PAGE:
30 of the 120 German soldiers stationed there are to be immediately flown to safety.
However, it was unclear at this time just who will be flying them out as the German military doesn’t have any aircraft that actually fly.
Germany is moving some of its military personnel from Iraq to neighboring countries over security concerns, the government told lawmakers, days after the killing of a top Iranian military commander in a U.S. drone strike.
Einige der in Bagdad und Tadschi stationierten Truppen sollen den Irak vorerst verlassen. Laut Verteidigungsministerin erfolgt der Teilabzug aus Sicherheitsgründen.
To let German service members ride their country’s trains for free.
None of the Bundeswehr’s transportation systems work so this way they’ll still be able to make it to combat operations on time. Although, on the other hand, Germany’s railway isn’t the most reliable these days either.
German service members in uniform and their children will be allowed to travel for free on trains in Germany, beginning next month. Germany’s minister of defense and the head of Deutsche Bahn came to an agreement Monday in Berlin, allowing military members from each branch to ride all of the national railroad service’s trains at no cost, together with their children up to the age of 14. Spouses will still have to pay their own way, a German Defense Ministry spokeswoman said Tuesday.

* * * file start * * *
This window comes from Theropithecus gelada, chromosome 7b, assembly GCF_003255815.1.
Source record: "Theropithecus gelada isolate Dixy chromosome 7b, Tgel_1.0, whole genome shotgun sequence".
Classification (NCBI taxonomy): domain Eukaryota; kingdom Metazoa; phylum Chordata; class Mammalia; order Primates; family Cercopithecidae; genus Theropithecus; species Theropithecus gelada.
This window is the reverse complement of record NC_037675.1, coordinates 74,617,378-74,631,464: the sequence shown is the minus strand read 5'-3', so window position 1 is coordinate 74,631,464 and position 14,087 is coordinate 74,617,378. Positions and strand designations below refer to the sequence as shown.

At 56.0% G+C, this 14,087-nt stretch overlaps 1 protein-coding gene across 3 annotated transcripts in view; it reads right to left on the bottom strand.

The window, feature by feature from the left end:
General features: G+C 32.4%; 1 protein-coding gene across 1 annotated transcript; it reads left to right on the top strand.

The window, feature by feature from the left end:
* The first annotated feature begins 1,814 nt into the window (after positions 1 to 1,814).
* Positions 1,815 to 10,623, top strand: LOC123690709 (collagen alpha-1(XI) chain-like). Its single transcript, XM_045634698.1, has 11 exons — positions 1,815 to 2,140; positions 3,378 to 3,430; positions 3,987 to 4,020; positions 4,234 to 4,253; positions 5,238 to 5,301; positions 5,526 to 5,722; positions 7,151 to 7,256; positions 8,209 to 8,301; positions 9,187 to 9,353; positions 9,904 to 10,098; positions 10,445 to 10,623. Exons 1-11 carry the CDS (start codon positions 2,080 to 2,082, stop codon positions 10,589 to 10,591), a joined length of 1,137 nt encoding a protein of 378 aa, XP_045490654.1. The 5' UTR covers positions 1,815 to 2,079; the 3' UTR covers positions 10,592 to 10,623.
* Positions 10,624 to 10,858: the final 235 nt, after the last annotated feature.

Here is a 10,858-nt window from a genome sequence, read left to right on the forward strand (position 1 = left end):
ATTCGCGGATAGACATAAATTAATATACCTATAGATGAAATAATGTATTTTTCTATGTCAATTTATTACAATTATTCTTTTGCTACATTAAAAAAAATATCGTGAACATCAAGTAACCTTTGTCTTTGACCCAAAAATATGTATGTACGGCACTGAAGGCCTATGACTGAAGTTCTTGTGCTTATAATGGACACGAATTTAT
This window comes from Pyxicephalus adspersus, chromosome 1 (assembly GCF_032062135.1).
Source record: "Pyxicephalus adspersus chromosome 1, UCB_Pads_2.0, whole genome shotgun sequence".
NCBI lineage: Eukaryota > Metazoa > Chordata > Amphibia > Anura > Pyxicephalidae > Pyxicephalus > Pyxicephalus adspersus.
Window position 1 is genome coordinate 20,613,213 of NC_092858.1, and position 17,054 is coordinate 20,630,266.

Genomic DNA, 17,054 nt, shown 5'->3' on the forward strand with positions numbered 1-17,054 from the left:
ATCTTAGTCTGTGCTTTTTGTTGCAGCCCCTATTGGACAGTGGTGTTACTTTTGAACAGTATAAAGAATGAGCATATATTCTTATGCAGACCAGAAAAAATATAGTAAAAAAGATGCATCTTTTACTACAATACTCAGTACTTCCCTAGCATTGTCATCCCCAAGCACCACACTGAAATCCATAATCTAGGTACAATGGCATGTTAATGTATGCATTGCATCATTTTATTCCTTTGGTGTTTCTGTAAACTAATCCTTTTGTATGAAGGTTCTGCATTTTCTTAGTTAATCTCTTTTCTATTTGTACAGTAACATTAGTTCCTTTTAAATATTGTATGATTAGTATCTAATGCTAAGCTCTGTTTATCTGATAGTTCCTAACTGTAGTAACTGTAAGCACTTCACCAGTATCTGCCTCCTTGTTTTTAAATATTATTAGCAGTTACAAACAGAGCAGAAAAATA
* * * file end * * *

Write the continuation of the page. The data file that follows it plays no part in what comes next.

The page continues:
Like a hole in the head. No, really. It makes sense, sort of. And by 2031 they won’t need it anymore anyway.
The German defense minister, Annegret Kramp-Karrenbauer AKA AKK, AKA Mini-Merkel, who also serves as head of the Christian Democratic Union (CDU), says she plans to move forward with the formation of a national security council in recognition of Germany’s strategic interests.
In an earlier interview with the Süddeutsche Zeitung, she urged Berlin to take an increasingly active role in military engagements abroad.
Germany must “openly deal with the fact that we, like every other country in the world, have our own strategic interests,” Kramp-Karrenbauer told the Süddeutsche Zeitung.
Germany commits to NATO spending goal by 2031 for first time.
That’s what it means when it comes to troops and international security zones, at any rate.
It’s hilarious to watch this ritual. Whenever no one else is around to do the dirty work (in this case US-Amerika in Syria), Germans like to pretend that an international force can do the dirty work instead. The punchline comes later, however (stay tuned): The same Germans will then turn down any attempt made in the Bundestag to have German troops participate in such an international security zone. It’s a win-win situation.